TRIP REPORT: Northern Serengeti, October 2015
[Sorry for the smaller image sizes and the obnoxious © notices; I’m getting too many whole site downloads from Russia, Ukraine and China, which I expect are image thefts, so I’m making their reuse a little more difficult]
Those of you who have read my previous Trip Reports know I don’t do the typical report—I’m a photographer rather than a storyteller, and a visual person rather than verbal one. Instead of verbally plodding day by day through my safari, I offer images and descriptions, and keep the verbiage to a minimum. At least that’s my plan after I finish with the preliminaries...
My journey from Alaska to Africa started with a fizzle; I had to leave home for Anchorage a day early because of a winter storm (30 inches of snow fell over the next several days), and in the early morning of my departure, about four inches of snow fell at the airport. Because Delta could only deice one plane at a time, my flight departed an hour late, and as I landed in Minneapolis-St. Paul, my Amsterdam flight closed. Since no other AMS flights could connect with my KLM flight to Kilimanjaro that day, I spent the night in Minneapolis and resumed my flights the following afternoon. Thanks to the great efforts of The Wild Source staff (Shannon in Colorado and Happy in Arusha), my Arusha hotel and internal Tanzania flight were rearranged. Luckily my travel insurance (Travel Guard) reimbursed about 95% of the substantial extra costs; Delta Airlines, who I fault for their inability to deice more than one plane at a time in Anchorage, has been less than helpful.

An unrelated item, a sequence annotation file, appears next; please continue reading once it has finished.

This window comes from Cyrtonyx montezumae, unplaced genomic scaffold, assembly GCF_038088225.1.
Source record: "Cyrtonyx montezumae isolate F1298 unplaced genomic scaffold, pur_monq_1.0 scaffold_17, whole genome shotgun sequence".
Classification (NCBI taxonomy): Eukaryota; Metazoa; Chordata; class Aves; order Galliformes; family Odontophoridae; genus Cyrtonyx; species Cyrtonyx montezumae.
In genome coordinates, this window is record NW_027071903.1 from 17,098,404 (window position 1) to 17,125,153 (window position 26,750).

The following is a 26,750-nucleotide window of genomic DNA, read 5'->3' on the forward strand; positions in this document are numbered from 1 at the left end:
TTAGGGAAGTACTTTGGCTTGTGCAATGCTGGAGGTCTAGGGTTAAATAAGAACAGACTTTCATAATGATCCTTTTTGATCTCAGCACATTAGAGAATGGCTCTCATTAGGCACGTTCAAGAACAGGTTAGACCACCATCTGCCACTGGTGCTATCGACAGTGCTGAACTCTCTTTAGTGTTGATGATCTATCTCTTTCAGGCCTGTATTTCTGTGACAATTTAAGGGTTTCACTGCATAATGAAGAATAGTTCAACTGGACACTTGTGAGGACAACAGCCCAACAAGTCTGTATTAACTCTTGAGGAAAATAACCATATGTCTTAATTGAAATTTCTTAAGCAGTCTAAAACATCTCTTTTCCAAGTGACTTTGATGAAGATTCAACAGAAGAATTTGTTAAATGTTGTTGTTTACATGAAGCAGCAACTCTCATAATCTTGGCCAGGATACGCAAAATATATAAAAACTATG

My last two visits to the Serengeti have been during the Green Season, that period in early April as the dry gives way to the rains, when the savannah turns green and the wildebeest migration settles into the Lake Ndutu region. For a different perspective of the migration, I decided to photograph the migration in October, when theoretically the animals should be heading back south from the Masai Mara in Kenya. All of their movements are rain dependent, so my plans didn’t go quite as planned, but in a good way. Several weeks ahead of my arrival, and again during my stay, huge thunderstorms soaked the Mara and Northern Serengeti, producing a new crop of grass. Most of the wildebeest adopted a “why bother to head south when the grass is here” attitude, and milled around the Kenya/Tanzania border area for a month or more longer than usual. And mill around they did-—of the about six major crossings of the Mara River I witnessed, only one was heading south! (I say “major”, since I didn’t count when a dozen or two wildebeest decided to cross).
Bill Given of The Wild Source made the arrangements for me to again have my friend Fadhil Deo as my guide, and to stay at his mobile Njozi Camp situated several miles from the Mara River (this mobile camp moves to the Ndutu area of the Serengeti for January through March). The tents were nicely separated, fairly spacious and well appointed (flush toilets!), with a very attentive staff and gourmet meals. I just realized I don’t have any pictures of camp, mainly because I didn’t spend any daylight hours there! Photographer’s hours: On the road before 6:15AM (sunrise at 6:32), eating boxed breakfasts and lunches in the field, and returning just after 7PM (sunset at 6:37). The camp location was on the edge of a shallow valley, where at first light each morning I could watch the strings of wildebeest pass by as I drank my morning cup of coffee.
Until recent years the Northern Serengeti could be called the “high rent district”, with only three permanent camps and a handful of tented camps, and no public campgrounds. Thus the area was fairly exclusive, and the prices reflected that, so you had relatively few vehicles sharing the sightings. But in the last several years, the number of tented camps has jumped to 20 (to generate more park fees), so sightings and crossing now can get crowded-—but nothing like the Masai Mara in Kenya where you might encounter several dozen vehicles waiting for their turn on a sighting. But since tourism accounts for most of the hard currency in the East African countries, don’t expect any changes soon…